It’s really too bad Bars got hurt. Douglas and I were talking a few months back about this — Notre Dame had just lost a Mount Rushmore tackle and a Mount Rushmore guard, and with them gone it was now Bars’ time to take over and assert himself as one of the top guards in the nation.

Instead, we got less than 350 snaps out of him before his season ended. I think we saw enough in the 2,000-plus snaps Bars had between 2016-2018 to conclude he’s a guy worth developing, even if we never got that leap we thought we were going to see, and even if he’s rehabbing.

But as you mention, he won’t miss much time, and even if he does, who cares. You’re not taking Bars on Day 3 with the idea he’s going to contribute Year 1 even if he was healthy. The guard class dries up at a certain point. When that happens, Bars is one of the first guys I want to roll the dice on. I rank him as the No. 198 player in the class, mid-sixth-round territory.

DF: That leaves Sam Mustipher. I am rather confident he ends up an undrafted free agent, which many argue is preferable to going in the seventh round, or even perhaps the sixth. He will get to choose his destination. As someone who embraces contact, can hold a block and thoroughly understands the game, could he catch on for more than a season?

TN: I agree with you — I don’t think he gets drafted.

Mustipher was a solid college center, but he wasn’t a standout. Pro Football Focus graded him above-average the past three seasons, but never with a grade above 74.0.

That’s pretty troubling for a guy who tested as one of the least athletic centers in the class. I don’t like his chances of hanging on an active roster.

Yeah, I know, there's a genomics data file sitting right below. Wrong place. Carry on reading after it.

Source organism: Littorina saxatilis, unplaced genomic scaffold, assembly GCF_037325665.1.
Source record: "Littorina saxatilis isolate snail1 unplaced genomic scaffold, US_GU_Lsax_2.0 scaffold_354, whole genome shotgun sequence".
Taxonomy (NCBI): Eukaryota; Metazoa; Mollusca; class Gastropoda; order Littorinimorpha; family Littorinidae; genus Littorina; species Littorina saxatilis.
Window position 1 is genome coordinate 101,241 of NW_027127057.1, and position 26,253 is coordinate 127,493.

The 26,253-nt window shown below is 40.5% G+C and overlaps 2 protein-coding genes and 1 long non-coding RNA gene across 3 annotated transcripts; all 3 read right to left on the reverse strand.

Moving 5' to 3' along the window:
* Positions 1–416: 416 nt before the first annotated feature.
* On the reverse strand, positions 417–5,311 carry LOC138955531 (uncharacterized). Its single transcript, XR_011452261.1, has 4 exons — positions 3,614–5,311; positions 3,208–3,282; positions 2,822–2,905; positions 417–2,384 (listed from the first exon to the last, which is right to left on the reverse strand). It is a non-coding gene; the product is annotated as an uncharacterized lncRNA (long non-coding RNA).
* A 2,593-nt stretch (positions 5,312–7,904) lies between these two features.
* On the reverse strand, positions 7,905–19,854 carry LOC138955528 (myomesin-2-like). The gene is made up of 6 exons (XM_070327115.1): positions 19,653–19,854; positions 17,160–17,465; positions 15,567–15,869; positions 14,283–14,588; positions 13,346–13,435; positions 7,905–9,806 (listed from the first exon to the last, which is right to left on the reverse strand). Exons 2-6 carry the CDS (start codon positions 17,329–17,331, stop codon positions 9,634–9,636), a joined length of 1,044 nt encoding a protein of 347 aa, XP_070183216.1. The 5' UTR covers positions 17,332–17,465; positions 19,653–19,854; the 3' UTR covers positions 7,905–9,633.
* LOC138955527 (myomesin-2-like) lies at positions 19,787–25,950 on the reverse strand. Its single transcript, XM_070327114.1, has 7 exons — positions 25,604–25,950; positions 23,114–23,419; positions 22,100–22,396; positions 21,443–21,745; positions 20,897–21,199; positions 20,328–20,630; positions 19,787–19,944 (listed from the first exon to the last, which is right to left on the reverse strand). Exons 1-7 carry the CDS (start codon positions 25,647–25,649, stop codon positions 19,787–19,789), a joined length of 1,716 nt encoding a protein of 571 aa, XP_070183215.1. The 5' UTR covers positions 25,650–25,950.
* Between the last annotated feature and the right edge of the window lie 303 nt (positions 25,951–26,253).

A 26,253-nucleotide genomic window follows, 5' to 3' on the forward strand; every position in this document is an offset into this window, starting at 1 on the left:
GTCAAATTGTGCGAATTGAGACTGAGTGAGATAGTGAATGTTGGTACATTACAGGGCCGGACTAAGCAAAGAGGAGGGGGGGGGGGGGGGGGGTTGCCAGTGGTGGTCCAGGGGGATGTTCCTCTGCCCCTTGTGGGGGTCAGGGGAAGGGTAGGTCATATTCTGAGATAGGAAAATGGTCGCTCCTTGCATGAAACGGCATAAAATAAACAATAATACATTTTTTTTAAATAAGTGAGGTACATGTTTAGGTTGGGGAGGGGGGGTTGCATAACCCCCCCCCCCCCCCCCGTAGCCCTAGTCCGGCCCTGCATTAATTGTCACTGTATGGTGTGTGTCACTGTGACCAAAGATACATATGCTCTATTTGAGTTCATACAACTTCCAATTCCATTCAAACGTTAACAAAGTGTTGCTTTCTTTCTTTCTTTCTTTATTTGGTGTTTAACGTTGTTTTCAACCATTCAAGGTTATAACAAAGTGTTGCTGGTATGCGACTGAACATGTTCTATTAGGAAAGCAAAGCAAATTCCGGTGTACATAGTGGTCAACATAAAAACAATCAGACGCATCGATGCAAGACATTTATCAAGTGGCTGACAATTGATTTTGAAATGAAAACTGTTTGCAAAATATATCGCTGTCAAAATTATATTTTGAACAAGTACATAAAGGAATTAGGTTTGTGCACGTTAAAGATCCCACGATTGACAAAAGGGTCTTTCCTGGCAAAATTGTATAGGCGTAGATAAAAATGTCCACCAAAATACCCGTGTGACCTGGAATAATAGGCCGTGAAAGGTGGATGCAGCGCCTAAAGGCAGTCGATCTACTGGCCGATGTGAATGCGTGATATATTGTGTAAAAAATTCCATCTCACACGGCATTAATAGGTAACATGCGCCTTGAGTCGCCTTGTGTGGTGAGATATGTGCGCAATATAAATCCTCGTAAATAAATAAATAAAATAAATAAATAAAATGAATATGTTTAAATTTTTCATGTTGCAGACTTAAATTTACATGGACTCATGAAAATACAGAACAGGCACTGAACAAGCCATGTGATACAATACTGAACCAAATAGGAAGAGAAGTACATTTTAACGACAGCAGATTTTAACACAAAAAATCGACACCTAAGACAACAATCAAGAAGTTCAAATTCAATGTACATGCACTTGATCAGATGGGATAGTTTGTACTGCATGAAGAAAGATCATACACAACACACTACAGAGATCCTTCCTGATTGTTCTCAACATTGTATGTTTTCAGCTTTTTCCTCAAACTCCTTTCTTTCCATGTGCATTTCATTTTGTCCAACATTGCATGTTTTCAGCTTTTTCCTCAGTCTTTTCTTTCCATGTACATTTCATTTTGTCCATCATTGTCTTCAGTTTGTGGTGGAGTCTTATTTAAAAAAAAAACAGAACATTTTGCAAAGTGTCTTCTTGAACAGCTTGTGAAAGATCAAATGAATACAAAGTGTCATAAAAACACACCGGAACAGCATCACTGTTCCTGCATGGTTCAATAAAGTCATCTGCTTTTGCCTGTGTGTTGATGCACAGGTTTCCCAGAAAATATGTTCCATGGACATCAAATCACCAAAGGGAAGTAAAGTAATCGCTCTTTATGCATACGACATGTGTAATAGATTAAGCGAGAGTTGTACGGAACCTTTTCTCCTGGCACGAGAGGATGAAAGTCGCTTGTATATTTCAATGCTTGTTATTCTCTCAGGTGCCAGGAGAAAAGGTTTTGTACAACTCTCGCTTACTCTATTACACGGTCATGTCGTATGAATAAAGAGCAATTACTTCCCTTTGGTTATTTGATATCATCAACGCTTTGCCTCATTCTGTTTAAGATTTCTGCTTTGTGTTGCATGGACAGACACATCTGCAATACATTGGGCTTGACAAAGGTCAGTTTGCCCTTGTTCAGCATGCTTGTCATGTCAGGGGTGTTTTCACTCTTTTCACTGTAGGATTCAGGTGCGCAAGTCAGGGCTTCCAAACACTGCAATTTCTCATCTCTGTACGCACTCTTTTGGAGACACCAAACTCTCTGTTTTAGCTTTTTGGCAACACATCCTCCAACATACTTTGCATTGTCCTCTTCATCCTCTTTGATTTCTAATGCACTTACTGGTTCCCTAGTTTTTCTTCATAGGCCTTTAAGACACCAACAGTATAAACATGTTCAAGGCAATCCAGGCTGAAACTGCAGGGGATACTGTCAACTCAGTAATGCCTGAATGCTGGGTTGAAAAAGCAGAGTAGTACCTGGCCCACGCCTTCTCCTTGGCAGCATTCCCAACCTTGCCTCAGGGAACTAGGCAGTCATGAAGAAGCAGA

DF: Thanks, Thor. I realize it has been a busy few months for you. Feel free to take May off before you start prepping for fall previews.

Georgia OL prospect the first commit for new Notre Dame OL coach Joe Rudolph


New Notre Dame offensive line coach Joe Rudolph pulled in his first recruit by continuing to chase a prospect he initially wanted at his last job. Three-star offensive lineman Anthonie Knapp (Roswell High School; Ga.) committed to the Irish on Wednesday afternoon, picking Notre Dame over Rudolph’s former employer, Virginia Tech, as well as Georgia Tech and North Carolina.

In total, more than half the ACC offered Knapp a scholarship. The Irish offer came only this past weekend with Knapp in South Bend catching up with Rudolph, who was the first Power Five coach to offer a scholarship to Knapp back at Virginia Tech.

“The hospitality and the heritage it kept made the school stand out,” Knapp said to Inside ND Sports in a text message.

At 6-foot-5 and less than 270 pounds, Knapp will need to put on weight at the next level, though that can be said of most high school juniors. He played left tackle last season, but unless the weight piles on quickly and consistently, Knapp will most likely play guard at the next level.

His footwork already looks more fundamentally sound than most high schoolers display, all the more impressive because Knapp could simply rely on overpowering his opponents as most offensive line prospects understandably tend to do. Knapp is content to use his length and footwork to let a pass rusher charge upfield, well past the quarterback.

Strength and mass will come with age and entering a collegiate conditioning program, and Knapp needs both of those, but length is uncoachable and footwork fundamentals hold up early careers as often as lack of strength does.

He is the second offensive lineman in the class, joining four-star offensive guard Peter Jones, also a preps tackle that is expected to move inside in college.

Leftovers & Links: Notre Dame’s biggest offensive progressions this spring will be smallest to spot from afar